Cold ions of ionospheric origin are known to be present in the magnetospheric side of the Earth’s magnetopause. They can be very abundant, with densities up to 100 cm-3. These cold ions can mass load the magnetosphere, changing global parameters of magnetic reconnection, like the Alfvén speed or the reconnection rate. In addition they introduce a new length scale related to their gyroradius and kinetic effects which must be accounted for. We report in situ observations of cold ion heating in the separatrix owing to time and space fluctuations of the electric field. When this occurs, the cold ions are preheated before crossing the Hall electric field barrier. However, when this mechanism is not present cold ions can be observed well inside the reconnection exhaust. Our observations suggest that the perpendicular cold ion heating is stronger close to the X line owing to waves and electric field gradients linked to the reconnection process.
On the electron diffusion region in planar, asymmetric, systems
Published in Geophysical Research Letters DOI : http://dx.doi.org/10.1002/2014GL061586
Hesse, Michael; Aunai, Nicolas; Sibeck, David; Birn, Joachim
simulations and analytical theory are employed to study the electron diffusion region in asymmetric reconnection, which is taking place in planar configurations without a guide field. The analysis presented here focuses on the nature of the local reconnection electric field and on differences from symmetric configurations. Further emphasis is on the complex structure of the electron distribution in the diffusion region, which is generated by the mixing of particles from different sources. We find that the electric field component that is directly responsible for flux transport is provided not by electron pressure-based, “quasi-viscous,” terms but by inertial terms. The quasi-viscous component is shown to be critical in that it is necessary to sustain the required overall electric field pattern in the immediate neighborhood of the reconnection X line.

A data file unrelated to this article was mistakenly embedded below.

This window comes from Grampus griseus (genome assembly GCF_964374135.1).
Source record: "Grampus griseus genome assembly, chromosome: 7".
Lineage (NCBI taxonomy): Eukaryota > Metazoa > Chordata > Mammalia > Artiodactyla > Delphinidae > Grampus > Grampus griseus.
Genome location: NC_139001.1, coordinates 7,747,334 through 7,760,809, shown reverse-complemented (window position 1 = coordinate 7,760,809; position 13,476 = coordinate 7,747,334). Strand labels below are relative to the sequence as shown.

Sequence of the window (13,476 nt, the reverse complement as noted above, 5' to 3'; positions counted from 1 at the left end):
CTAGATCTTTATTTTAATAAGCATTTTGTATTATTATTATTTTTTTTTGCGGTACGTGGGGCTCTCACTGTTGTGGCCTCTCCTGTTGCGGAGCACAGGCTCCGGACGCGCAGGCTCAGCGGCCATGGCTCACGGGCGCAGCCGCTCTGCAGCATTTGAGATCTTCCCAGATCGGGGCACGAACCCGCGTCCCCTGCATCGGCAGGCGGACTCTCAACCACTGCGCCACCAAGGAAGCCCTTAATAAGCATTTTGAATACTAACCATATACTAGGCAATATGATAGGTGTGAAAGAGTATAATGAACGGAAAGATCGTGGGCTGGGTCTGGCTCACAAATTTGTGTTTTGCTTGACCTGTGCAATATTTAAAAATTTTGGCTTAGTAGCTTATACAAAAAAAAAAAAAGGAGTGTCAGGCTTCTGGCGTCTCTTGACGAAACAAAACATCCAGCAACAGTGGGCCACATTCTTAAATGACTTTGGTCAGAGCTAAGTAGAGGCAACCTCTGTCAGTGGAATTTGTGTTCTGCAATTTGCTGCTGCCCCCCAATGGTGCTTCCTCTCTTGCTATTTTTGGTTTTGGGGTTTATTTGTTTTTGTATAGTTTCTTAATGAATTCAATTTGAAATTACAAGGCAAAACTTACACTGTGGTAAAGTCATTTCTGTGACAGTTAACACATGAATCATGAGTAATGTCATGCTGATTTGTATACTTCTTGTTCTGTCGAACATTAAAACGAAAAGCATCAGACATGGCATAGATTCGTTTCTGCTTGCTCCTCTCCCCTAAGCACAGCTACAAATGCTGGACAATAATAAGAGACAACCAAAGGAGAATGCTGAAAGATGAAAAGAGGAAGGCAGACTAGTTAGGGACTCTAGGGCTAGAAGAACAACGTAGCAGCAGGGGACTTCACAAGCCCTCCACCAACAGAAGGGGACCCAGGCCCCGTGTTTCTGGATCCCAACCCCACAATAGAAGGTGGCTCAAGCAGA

Theory and Modeling for the Magnetospheric Multiscale Mission
Published in Space Science Reviews DOI : 10.1007/s11214-014-0078-y
M. Hesse, N. Aunai, J. Birn, P. Cassak, R. E. Denton, J. F. Drake, T. Gombosi, M. Hoshino, W. Matthaeus, D. Sibeck, S. Zenitani
The Magnetospheric Multiscale (MMS) mission will provide measurement capabilities, which will exceed those of earlier and even contemporary missions by orders of magnitude. MMS will, for the first time, be able to measure directly and with sufficient resolution key features of the magnetic reconnection process, down to the critical electron scales, which need to be resolved to understand how reconnection works. Owing to the complexity and extremely high spatial resolution required, no prior measurements exist, which could be employed to guide the definition of measurement requirements, and consequently set essential parameters for mission planning and execution. Insight into expected details of the reconnection process could hence only been obtained from theory and modern kinetic modeling. This situation was recognized early on by MMS leadership, which supported the formation of a fully integrated Theory and Modeling Team (TMT). The TMT participated in all aspects of mission planning, from the proposal stage to individual aspects of instrument performance characteristics. It provided and continues to provide to the mission the latest insights regarding the kinetic physics of magnetic reconnection, as well as associated particle acceleration and turbulence, assuring that, to the best of modern knowledge, the mission is prepared to resolve the inner workings of the magnetic reconnection process. The present paper provides a summary of key recent results or reconnection research by TMT members.